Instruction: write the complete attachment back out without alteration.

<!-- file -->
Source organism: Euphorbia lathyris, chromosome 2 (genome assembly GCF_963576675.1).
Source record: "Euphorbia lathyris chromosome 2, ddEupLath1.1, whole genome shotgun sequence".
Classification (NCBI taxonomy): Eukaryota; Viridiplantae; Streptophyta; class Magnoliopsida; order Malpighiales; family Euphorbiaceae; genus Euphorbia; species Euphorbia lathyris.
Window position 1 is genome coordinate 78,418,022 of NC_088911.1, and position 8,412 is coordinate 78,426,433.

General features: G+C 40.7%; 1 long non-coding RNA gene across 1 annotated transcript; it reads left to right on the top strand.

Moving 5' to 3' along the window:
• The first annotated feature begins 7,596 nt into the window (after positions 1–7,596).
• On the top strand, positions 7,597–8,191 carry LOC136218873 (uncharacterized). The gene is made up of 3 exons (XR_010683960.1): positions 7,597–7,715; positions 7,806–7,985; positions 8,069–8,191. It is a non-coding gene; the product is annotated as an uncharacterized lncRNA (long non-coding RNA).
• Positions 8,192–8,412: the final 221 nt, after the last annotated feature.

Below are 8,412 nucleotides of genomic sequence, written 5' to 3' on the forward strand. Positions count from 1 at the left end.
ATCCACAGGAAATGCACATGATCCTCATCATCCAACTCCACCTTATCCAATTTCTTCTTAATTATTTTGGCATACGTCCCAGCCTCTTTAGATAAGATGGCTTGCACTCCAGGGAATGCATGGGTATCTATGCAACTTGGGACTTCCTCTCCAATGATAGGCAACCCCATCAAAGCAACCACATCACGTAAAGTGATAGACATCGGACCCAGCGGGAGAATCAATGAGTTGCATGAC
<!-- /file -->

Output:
Source organism: Euphorbia lathyris, chromosome 2 (genome assembly GCF_963576675.1).
Source record: "Euphorbia lathyris chromosome 2, ddEupLath1.1, whole genome shotgun sequence".
Classification (NCBI taxonomy): Eukaryota; Viridiplantae; Streptophyta; class Magnoliopsida; order Malpighiales; family Euphorbiaceae; genus Euphorbia; species Euphorbia lathyris.
Window position 1 is genome coordinate 78,418,022 of NC_088911.1, and position 8,412 is coordinate 78,426,433.

General features: G+C 40.7%; 1 long non-coding RNA gene across 1 annotated transcript; it reads left to right on the top strand.

Moving 5' to 3' along the window:
• The first annotated feature begins 7,596 nt into the window (after positions 1–7,596).
• On the top strand, positions 7,597–8,191 carry LOC136218873 (uncharacterized). The gene is made up of 3 exons (XR_010683960.1): positions 7,597–7,715; positions 7,806–7,985; positions 8,069–8,191. It is a non-coding gene; the product is annotated as an uncharacterized lncRNA (long non-coding RNA).
• Positions 8,192–8,412: the final 221 nt, after the last annotated feature.

Below are 8,412 nucleotides of genomic sequence, written 5' to 3' on the forward strand. Positions count from 1 at the left end.
ATCCACAGGAAATGCACATGATCCTCATCATCCAACTCCACCTTATCCAATTTCTTCTTAATTATTTTGGCATACGTCCCAGCCTCTTTAGATAAGATGGCTTGCACTCCAGGGAATGCATGGGTATCTATGCAACTTGGGACTTCCTCTCCAATGATAGGCAACCCCATCAAAGCAACCACATCACGTAAAGTGATAGACATCGGACCCAGCGGGAGAATCAATGAGTTGCATGAC